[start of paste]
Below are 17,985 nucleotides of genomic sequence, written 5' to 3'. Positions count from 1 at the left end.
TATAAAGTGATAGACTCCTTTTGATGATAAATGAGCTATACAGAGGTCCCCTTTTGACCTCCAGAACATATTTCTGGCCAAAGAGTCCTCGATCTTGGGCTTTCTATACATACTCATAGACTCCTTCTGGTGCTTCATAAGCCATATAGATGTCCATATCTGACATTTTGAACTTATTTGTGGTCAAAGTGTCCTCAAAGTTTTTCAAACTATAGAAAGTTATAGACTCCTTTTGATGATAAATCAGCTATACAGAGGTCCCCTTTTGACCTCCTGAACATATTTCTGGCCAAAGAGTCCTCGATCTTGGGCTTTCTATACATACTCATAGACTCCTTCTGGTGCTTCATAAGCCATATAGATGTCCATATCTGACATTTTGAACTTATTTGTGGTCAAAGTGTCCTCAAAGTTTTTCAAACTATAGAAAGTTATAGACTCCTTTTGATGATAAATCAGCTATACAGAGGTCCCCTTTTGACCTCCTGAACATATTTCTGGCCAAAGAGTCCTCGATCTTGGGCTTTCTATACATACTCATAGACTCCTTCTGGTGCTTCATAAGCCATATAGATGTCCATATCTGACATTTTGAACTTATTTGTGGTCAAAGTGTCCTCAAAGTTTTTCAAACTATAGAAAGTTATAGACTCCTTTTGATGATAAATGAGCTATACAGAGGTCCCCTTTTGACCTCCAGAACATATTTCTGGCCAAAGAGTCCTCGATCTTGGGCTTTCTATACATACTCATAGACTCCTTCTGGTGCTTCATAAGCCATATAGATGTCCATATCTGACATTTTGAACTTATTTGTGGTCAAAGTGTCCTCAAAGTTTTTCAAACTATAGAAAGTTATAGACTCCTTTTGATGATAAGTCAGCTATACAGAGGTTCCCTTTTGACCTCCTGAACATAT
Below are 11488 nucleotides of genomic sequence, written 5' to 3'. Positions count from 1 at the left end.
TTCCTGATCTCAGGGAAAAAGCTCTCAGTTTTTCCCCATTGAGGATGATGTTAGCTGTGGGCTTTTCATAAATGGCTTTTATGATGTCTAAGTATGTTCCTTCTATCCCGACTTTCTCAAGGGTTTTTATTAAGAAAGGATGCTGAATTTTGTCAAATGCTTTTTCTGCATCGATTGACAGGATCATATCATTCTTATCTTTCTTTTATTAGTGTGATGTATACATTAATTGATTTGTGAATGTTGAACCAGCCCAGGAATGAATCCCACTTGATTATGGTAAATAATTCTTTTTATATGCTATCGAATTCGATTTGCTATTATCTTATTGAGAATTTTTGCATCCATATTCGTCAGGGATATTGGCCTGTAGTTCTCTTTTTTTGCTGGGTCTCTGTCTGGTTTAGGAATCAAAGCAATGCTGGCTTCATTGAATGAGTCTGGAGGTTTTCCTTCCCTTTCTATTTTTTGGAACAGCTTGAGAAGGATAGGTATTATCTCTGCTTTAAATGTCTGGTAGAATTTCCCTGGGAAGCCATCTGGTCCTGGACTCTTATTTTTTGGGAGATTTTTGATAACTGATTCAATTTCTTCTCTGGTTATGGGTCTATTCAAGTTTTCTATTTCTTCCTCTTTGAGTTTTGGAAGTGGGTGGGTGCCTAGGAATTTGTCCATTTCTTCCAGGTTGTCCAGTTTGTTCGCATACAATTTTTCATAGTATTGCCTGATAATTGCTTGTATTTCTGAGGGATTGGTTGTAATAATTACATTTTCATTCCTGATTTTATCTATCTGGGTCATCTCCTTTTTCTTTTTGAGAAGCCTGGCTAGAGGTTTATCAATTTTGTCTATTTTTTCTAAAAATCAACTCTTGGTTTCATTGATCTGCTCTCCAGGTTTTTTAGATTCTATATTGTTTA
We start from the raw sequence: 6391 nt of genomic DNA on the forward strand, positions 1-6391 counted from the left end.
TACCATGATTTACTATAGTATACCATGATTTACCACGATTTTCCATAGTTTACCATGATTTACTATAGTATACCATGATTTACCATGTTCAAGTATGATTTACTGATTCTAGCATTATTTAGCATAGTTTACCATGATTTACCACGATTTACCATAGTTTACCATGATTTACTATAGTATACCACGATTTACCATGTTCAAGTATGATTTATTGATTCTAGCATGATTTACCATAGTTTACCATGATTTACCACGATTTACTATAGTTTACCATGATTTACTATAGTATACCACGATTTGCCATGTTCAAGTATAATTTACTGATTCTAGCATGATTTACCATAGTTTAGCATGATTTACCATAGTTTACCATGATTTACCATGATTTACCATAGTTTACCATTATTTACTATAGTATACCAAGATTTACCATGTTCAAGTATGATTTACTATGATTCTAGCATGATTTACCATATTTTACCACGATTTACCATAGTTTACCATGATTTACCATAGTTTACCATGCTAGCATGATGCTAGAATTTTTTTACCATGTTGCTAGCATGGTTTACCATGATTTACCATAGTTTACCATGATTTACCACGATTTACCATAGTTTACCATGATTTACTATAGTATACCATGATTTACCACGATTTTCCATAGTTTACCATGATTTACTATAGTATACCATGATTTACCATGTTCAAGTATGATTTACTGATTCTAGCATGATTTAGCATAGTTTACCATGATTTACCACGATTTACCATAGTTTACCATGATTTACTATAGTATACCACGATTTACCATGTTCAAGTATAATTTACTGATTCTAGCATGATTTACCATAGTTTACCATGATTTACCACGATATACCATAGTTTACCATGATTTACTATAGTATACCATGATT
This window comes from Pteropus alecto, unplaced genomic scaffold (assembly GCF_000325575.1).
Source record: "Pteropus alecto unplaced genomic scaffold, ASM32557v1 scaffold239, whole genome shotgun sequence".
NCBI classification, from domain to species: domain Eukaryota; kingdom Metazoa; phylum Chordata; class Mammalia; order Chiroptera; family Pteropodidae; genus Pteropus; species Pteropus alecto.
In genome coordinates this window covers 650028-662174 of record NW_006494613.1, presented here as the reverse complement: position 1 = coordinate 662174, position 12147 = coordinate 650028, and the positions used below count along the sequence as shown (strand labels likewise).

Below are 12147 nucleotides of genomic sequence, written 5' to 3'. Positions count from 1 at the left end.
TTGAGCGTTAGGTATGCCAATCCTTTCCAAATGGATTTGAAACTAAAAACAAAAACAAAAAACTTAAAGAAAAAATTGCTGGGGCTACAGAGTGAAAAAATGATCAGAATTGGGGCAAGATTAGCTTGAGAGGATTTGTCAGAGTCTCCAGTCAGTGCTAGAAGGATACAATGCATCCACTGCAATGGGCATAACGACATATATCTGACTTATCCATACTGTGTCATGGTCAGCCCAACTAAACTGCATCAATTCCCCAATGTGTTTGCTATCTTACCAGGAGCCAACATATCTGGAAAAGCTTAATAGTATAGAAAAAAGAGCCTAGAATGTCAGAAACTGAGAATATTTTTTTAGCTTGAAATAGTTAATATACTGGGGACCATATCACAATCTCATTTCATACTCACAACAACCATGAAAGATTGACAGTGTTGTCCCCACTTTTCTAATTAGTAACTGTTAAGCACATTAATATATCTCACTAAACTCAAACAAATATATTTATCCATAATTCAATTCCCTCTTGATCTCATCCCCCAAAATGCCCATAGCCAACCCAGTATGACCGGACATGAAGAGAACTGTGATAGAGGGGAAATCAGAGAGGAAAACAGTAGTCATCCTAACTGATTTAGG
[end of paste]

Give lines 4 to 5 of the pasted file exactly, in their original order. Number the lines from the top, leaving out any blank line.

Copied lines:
TTCCTGATCTCAGGGAAAAAGCTCTCAGTTTTTCCCCATTGAGGATGATGTTAGCTGTGGGCTTTTCATAAATGGCTTTTATGATGTCTAAGTATGTTCCTTCTATCCCGACTTTCTCAAGGGTTTTTATTAAGAAAGGATGCTGAATTTTGTCAAATGCTTTTTCTGCATCGATTGACAGGATCATATCATTCTTATCTTTCTTTTATTAGTGTGATGTATACATTAATTGATTTGTGAATGTTGAACCAGCCCAGGAATGAATCCCACTTGATTATGGTAAATAATTCTTTTTATATGCTATCGAATTCGATTTGCTATTATCTTATTGAGAATTTTTGCATCCATATTCGTCAGGGATATTGGCCTGTAGTTCTCTTTTTTTGCTGGGTCTCTGTCTGGTTTAGGAATCAAAGCAATGCTGGCTTCATTGAATGAGTCTGGAGGTTTTCCTTCCCTTTCTATTTTTTGGAACAGCTTGAGAAGGATAGGTATTATCTCTGCTTTAAATGTCTGGTAGAATTTCCCTGGGAAGCCATCTGGTCCTGGACTCTTATTTTTTGGGAGATTTTTGATAACTGATTCAATTTCTTCTCTGGTTATGGGTCTATTCAAGTTTTCTATTTCTTCCTCTTTGAGTTTTGGAAGTGGGTGGGTGCCTAGGAATTTGTCCATTTCTTCCAGGTTGTCCAGTTTGTTCGCATACAATTTTTCATAGTATTGCCTGATAATTGCTTGTATTTCTGAGGGATTGGTTGTAATAATTACATTTTCATTCCTGATTTTATCTATCTGGGTCATCTCCTTTTTCTTTTTGAGAAGCCTGGCTAGAGGTTTATCAATTTTGTCTATTTTTTCTAAAAATCAACTCTTGGTTTCATTGATCTGCTCTCCAGGTTTTTTAGATTCTATATTGTTTA
We start from the raw sequence: 6391 nt of genomic DNA on the forward strand, positions 1-6391 counted from the left end.